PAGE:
WIMBLEDON, England — They played into the night on Centre Court, later than anyone ever had in Wimbledon’s long history, and they played indoors, the first match contested entirely under the new roof.
And, at 10:39 p.m. Monday, when No. 3-seeded Andy Murray of Britain finally finished off a 2-6, 6-3, 6-3, 5-7, 6-3 victory over No. 19 Stanislas Wawrinka of Switzerland to reach the quarter-finals at the All England Club, the partisan fans celebrated their guy’s victory with a roar.
“It was pretty special,” said Murray, who dropped to his knees when the match ended, folded his body forward, then stood and swatted a ball straight up so hard it hit the roof.
No man from Britain has won Wimbledon since Fred Perry in 1936, and, like his countrymen, Murray — a 22-year-old from Scotland — is interested in that sort of history, rather than the sort he and Wawrinka made Monday.
Still, these circumstances were rather extraordinary, what with Centre Court’s roof shut, the lights on and a chance to play the match until its rightful conclusion, no matter how late it carried on.
That’s never before been the case at Wimbledon, where unlike at the U.S. Open, for example, there never have been lighted courts, and matches often are stopped in progress because of darkness not much beyond 9 p.m. Previously, no Centre Court point ever had been played later than 9:35 p.m.
“I’ll have a pretty deep sleep after that one,” Murray said.
At a tournament that began in 1877, not a single point had been contested indoors until earlier Monday, when a light sprinkle interrupted No. 1-ranked Dinara Safina’s 4-6, 6-3, 6-4 victory over 2006 champion Amelie Mauresmo.
After the fifth game of the second set, the translucent roof above the main stadium was closed, and Safina and Mauresmo finished up underneath — even though by the time they resumed, the rain had stopped.
Because forecasts called for later showers (none arrived), organizers left the roof sealed for Murray-Wawrinka, which turned out to be a fortuitous decision, even if Murray found the conditions “very, very heavy and very humid; sweating so much . . . When I finished, it was like I’d been in a bath.”
All in all, though, the day’s last match provided far more excitement than the generally open-and-shut cases that dominated the rest of the fourth round.
Five-time Wimbledon champion Roger Federer won easily, as did two-time runner-up Andy Roddick and No. 4 Novak Djokovic.
Venus Williams, like Federer chasing a sixth title at the All England Club, was way ahead when her opponent, former No. 1 Ana Ivanovic, quit with a thigh injury.
Williams’ younger sister Serena, herself a two-time Wimbledon champion, and No. 4 Elena Dementieva were never challenged in their straight-set victories.
One surprising run ended in the fourth round. Melanie Oudin, a 17-year-old qualifier from Marietta, Ga., who never won a Grand Slam match before last week, lost to No. 11 Agnieszka Radwanska of Poland 6-4, 7-5.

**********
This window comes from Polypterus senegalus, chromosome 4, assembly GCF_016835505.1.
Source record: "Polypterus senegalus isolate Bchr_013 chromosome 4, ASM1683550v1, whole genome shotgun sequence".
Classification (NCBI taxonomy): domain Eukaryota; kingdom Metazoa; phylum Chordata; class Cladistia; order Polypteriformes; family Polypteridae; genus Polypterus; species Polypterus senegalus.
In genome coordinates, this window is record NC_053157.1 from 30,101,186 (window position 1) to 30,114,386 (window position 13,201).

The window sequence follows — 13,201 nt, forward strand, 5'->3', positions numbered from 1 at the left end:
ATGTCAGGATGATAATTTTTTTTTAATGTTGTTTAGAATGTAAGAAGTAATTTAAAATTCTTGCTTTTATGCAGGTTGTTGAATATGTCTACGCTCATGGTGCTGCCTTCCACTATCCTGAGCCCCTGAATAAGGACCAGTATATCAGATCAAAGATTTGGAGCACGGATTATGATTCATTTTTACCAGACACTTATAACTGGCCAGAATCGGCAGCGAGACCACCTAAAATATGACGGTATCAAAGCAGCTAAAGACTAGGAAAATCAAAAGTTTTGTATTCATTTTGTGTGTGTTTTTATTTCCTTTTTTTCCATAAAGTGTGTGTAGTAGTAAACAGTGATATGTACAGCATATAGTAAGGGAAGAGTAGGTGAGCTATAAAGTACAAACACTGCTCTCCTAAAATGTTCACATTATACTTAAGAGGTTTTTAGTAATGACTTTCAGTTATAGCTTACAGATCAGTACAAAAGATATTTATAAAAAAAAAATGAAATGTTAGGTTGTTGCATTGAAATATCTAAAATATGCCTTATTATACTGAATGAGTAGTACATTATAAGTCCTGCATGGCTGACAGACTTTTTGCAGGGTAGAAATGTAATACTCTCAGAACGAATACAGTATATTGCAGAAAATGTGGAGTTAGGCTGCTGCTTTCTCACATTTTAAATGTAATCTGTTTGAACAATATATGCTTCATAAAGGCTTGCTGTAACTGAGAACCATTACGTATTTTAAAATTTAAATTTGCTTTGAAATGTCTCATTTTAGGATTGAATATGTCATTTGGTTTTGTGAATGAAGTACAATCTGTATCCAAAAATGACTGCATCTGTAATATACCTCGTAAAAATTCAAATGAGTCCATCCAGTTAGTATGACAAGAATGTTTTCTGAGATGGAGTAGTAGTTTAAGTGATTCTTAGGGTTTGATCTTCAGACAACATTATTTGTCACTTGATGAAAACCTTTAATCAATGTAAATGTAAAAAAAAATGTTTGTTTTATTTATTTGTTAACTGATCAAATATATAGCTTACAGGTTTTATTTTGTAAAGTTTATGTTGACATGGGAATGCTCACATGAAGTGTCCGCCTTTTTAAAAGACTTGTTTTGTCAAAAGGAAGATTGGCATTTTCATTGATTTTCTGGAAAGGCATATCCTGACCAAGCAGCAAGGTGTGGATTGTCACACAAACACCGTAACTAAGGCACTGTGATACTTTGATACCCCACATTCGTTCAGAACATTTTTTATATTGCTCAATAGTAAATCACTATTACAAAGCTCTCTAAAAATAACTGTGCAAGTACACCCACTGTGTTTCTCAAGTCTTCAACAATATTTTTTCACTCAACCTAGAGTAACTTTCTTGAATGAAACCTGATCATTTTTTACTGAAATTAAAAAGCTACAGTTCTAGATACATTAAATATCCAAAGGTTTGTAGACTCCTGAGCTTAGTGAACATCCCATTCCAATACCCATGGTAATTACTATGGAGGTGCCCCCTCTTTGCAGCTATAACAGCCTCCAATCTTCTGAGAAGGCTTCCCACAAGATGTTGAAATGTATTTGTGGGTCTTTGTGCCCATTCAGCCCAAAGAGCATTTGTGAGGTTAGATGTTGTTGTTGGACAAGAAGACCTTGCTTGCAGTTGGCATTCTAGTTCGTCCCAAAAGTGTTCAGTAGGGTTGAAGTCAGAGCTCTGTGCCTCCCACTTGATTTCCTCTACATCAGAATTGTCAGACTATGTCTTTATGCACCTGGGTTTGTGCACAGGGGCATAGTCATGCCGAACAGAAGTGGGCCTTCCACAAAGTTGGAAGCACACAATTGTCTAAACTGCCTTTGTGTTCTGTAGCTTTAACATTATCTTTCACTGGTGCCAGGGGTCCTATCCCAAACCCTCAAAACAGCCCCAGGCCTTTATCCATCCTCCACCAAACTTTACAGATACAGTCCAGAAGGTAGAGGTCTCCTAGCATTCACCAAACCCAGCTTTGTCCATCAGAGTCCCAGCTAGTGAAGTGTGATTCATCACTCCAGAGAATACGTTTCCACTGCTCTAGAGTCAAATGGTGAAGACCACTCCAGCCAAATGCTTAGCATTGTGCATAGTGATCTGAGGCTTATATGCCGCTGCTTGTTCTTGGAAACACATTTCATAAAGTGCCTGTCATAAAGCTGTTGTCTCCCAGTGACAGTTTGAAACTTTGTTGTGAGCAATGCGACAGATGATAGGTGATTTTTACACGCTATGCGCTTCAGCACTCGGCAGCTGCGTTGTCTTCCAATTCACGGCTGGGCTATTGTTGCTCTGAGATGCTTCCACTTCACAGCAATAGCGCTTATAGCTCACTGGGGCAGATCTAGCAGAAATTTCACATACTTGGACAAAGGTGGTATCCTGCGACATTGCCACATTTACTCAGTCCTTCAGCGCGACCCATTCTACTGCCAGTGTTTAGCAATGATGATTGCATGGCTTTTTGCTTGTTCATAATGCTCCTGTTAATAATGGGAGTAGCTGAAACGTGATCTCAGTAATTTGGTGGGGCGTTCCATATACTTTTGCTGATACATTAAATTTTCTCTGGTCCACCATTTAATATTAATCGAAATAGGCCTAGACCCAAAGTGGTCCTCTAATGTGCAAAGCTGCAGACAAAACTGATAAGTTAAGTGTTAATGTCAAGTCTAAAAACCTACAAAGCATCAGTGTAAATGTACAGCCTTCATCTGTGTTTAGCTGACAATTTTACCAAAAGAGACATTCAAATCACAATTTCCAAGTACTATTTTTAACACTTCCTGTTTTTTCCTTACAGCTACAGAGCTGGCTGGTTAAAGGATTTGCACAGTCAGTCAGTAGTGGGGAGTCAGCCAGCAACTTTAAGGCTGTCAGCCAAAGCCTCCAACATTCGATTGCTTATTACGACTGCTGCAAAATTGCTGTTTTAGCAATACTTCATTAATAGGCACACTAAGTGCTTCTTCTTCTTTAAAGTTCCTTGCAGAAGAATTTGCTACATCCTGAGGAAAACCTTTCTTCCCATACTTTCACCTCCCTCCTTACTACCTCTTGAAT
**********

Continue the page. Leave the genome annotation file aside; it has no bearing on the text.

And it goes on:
“It’s always difficult to play someone who you don’t know,” said Radwanska, who didn’t appear to have any difficulty Monday, but might find the road rougher Tuesday.
That’s when she’ll play in the quarter-finals against Venus Williams, who has won 18 consecutive matches at Wimbledon and is trying to become the first woman since Steffi Graf in 1991-93 to win the tournament three years in a row.
Tuesday’s other matches are No. 2 Serena Williams against No. 8 Victoria Azarenka of Belarus, Dementieva against unseeded Francesca Schiavone of Italy, and Safina against unseeded Sabine Lisicki of Germany.
The men get a day off before their quarter-finals Wednesday, when the matchups will be No. 2 Federer vs. No. 22 Ivo Karlovic of Croatia, Murray vs. 2003 French Open champion Juan Carlos Ferrero, Djokovic vs. No. 24 Tommy Haas, and Roddick vs. 2002 Wimbledon champion Lleyton Hewitt, who lost the first two sets but came back to beat No. 23 Radek Stepanek 4-6, 2-6, 6-1, 6-2, 6-2.
In men’s doubles, Canadian Daniel Nestor and Serbian partner Nenad Zimonjic remain on track to defend their Wimbledon title.
The second-seeded pair eliminated Jonathan Marray and Jamie Delado of Britain 7-5, 6-4, 6-4 to advance to the quarter-finals.
Nestor, a Toronto native, and Zimonjic will face Lukasz Kubot of Poland and Austrian Oliver Marach in the final eight.
Roddick is 26, and Hewitt is 28. Neither of them has anything on Haas, who at 31 was the oldest man to reach the fourth round and now meets the youngest, Djokovic, who was born a week after Murray.
Federer improved to 11-0 against Robin Soderling by beating him in straight sets in a rematch of the French Open final three weeks ago.
Now Federer has to deal with Karlovic, at six-foot-10 the tallest player in tour history, who pounded 35 aces and served 10 games at love while defeating No. 7 Fernando Verdasco 7-6 (5), 6-7 (4), 6-3, 7-6 (9).
Karlovic leads Wimbledon with 137 aces and has gone 128 service games over his past two tournaments without being broken.
“I mean maybe it’s not the most fun match to go through,” Federer said. “But I like to beat this guy because he makes it hard on us.”
Federer and Wawrinka teamed to win the doubles gold medal at last year’s Beijing Olympics, and otherwise Wawrinka never has come close to approaching his friend’s success.
Bidding to reach his first major quarter-final, though, Wawrinka gave Murray plenty of trouble.
It all felt more like a theatre than a sports venue, thanks to the surroundings and the momentum shifts.
Wawrinka came out playing superbly, then things swung in Murray’s favour.
With the local favourite seemingly in control, Wawrinka stole the fourth set. And, in the fifth, which began at 9:56 p.m., Murray raced to a 3-0 lead, before Wawrinka took the next three games.
Then Murray closed with a three-game run.